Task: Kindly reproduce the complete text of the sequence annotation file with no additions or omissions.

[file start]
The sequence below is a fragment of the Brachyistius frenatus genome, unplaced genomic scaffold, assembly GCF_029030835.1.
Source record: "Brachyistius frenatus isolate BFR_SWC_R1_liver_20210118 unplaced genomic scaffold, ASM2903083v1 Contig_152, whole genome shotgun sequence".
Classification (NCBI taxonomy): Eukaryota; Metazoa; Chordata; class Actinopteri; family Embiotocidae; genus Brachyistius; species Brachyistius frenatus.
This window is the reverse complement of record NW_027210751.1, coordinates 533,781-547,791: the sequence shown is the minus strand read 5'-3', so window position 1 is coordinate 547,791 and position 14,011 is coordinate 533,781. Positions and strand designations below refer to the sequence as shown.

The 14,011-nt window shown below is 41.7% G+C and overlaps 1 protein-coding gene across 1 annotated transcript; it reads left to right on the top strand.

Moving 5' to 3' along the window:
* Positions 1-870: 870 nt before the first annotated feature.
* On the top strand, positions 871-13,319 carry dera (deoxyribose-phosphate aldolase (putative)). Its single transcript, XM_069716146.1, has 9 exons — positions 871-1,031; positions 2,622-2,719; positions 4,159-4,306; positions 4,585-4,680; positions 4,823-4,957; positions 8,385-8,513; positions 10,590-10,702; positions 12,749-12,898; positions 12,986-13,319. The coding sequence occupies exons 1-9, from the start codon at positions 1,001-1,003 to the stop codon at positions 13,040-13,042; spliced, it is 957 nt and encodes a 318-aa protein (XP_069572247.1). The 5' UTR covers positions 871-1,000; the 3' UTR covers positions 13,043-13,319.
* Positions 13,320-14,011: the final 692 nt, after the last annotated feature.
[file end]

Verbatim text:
The sequence below is a fragment of the Brachyistius frenatus genome, unplaced genomic scaffold, assembly GCF_029030835.1.
Source record: "Brachyistius frenatus isolate BFR_SWC_R1_liver_20210118 unplaced genomic scaffold, ASM2903083v1 Contig_152, whole genome shotgun sequence".
Classification (NCBI taxonomy): Eukaryota; Metazoa; Chordata; class Actinopteri; family Embiotocidae; genus Brachyistius; species Brachyistius frenatus.
This window is the reverse complement of record NW_027210751.1, coordinates 533,781-547,791: the sequence shown is the minus strand read 5'-3', so window position 1 is coordinate 547,791 and position 14,011 is coordinate 533,781. Positions and strand designations below refer to the sequence as shown.

The 14,011-nt window shown below is 41.7% G+C and overlaps 1 protein-coding gene across 1 annotated transcript; it reads left to right on the top strand.

Moving 5' to 3' along the window:
* Positions 1-870: 870 nt before the first annotated feature.
* On the top strand, positions 871-13,319 carry dera (deoxyribose-phosphate aldolase (putative)). Its single transcript, XM_069716146.1, has 9 exons — positions 871-1,031; positions 2,622-2,719; positions 4,159-4,306; positions 4,585-4,680; positions 4,823-4,957; positions 8,385-8,513; positions 10,590-10,702; positions 12,749-12,898; positions 12,986-13,319. The coding sequence occupies exons 1-9, from the start codon at positions 1,001-1,003 to the stop codon at positions 13,040-13,042; spliced, it is 957 nt and encodes a 318-aa protein (XP_069572247.1). The 5' UTR covers positions 871-1,000; the 3' UTR covers positions 13,043-13,319.
* Positions 13,320-14,011: the final 692 nt, after the last annotated feature.